Lessons from the first Sears wish book catalog


How fan-freaking spectacular is this. I mean, LOOK AT THIS MAGIC.

A page from the first Sears Wish Book catalog published in 1897. Seven hundred and eighty-six glorious pages of… This. The copy is straight wizardry, written by Richard Sears himself.

(Big ups to the internet hero who found and uploaded pages from the original catalog here.)

I started reading The Long Tail by Chris Anderson this morning and he talks about how Sears and Roebuck’s began as a mail order catalog company and was an early example of viral marketing.

“Sears was spreading the word among prospective customers with one of the earliest examples of “viral marketing.” In 1905, the company wrote to it’s best customers in Iowa, asking each to distribute twenty-four catalogs among friends and neighbors. These customers sent Sears the names of people who received the catalogs. When those people placed orders, the original customers, in turn, received premiums for their work: a stove, a bicycle, or a sewing machine.”

They had started with watches but quickly expanded into selling anything and everything a rural household or business might need. Instead of having to go to the general store hours away or dealing with middlemen, you could order from a catalog that had literally 1000 times the selection at half the price.

Like, it’s no wonder it took off.

“Thanks to volume buying, to the railroads and post office, and later to rural free delivery and parcel post, it offered a happy alternative to the high-priced retail stores.”

Then came their department stores—27 were opened between 1920 and 1927, which apparently laid the groundwork for the Walmart model—but this is how it started. With a catalog Sears wrote the copy for himself.

I can’t stop smiling. Are you seeing this? Like, really seeing it? Are you imagining what it would be like as a farmer in Iowa to have this thing arrive at your doorstep?

Also, when’s the last time you saw “sanguine” used in a sentence? Just excellent.

It’s at this point most people would offer some sort of analysis or key takeaways, but, I’ve got none of that for you. And I’m certainly not going to get into Sears Canada’s modern day marketing, which includes but is not limited to the slogan WTS “What the Sears.” (I know…)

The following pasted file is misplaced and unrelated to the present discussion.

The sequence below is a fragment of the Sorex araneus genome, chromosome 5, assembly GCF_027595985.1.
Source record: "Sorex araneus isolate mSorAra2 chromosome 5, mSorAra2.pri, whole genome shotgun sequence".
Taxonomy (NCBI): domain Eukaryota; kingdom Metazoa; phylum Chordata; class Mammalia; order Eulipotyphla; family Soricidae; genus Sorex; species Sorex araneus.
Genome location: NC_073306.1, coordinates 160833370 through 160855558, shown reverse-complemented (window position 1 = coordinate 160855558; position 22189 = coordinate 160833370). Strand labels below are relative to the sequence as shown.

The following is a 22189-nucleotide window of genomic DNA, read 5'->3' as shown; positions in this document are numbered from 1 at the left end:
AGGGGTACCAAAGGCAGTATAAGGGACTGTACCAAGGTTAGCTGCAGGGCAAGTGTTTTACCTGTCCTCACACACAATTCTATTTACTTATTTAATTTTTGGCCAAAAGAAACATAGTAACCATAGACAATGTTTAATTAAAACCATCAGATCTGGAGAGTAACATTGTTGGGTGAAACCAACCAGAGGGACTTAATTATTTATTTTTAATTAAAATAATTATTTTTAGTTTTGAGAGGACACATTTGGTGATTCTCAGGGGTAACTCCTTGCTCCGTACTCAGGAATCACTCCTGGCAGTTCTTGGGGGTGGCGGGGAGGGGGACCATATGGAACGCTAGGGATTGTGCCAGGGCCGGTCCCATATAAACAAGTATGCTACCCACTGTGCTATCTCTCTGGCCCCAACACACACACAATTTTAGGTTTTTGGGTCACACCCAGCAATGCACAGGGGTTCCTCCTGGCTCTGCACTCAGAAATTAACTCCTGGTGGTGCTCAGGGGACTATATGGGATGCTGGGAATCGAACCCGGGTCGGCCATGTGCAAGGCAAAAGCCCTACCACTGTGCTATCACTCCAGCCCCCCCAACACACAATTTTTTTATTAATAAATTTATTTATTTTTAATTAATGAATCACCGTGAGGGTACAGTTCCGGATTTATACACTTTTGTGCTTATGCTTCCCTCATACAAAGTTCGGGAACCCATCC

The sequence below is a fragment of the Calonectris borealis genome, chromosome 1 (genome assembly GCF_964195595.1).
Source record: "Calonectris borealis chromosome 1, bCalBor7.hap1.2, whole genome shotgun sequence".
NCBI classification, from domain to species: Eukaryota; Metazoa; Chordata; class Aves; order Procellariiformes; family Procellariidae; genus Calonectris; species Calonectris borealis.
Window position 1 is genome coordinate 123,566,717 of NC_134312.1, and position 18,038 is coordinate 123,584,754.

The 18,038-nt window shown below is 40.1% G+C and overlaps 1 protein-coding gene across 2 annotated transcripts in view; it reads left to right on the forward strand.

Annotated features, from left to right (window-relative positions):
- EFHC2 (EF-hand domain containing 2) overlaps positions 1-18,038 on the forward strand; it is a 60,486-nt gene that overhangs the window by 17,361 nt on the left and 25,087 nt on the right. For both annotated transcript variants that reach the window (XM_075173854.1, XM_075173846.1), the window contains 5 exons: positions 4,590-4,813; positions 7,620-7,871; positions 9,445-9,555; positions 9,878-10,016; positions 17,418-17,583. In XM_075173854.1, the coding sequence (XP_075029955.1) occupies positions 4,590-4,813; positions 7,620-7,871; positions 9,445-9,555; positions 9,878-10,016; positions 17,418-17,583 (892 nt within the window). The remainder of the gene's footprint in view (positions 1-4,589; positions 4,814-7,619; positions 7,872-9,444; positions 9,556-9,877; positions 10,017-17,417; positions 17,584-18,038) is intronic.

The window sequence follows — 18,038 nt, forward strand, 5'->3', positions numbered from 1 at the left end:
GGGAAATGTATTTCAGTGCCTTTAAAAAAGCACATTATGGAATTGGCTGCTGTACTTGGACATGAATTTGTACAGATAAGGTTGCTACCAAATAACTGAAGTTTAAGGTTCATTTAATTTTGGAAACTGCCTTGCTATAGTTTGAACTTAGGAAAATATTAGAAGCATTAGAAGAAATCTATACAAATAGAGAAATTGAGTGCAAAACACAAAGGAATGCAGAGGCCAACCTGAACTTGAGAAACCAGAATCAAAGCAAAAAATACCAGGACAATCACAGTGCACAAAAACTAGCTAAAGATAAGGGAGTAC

I just wanted to share something I thought was pretty awesome, in case you find this sort of thing awesome, too.

I’ve been thinking a lot about retail lately (do I say that about everything?). Especially what sort of retail models would better serve makers and artists and smaller brands. So for me, that means not just looking around at the world today or what people speculate it’ll look like tomorrow, it means looking way back at what the world used to look like.

So perhaps that’s the takeaway here…

The thing you’re interested in? The business you want to start? Yes, it’s important to be innovative and future focused, but don’t discount the importance of knowing what came before you. How things started. That doesn’t mean you have to repeat it, but there’s always something to be learned, right?

Read. Accept you know way freaking less than you thought you did and that you’ll never have the time to learn all-the-things and that someone will always be smarter than you… and read anyways.

You never know what lights will turn on.

Alright, that’s it for this weeks episode of Kate Finds Cool Shit That Probably Everyone Else Already Knows About But It’s New to Her and She’s Super Jazzed About it So She Shares it Anyways Offering No Personal Perspective or Actionable Insight.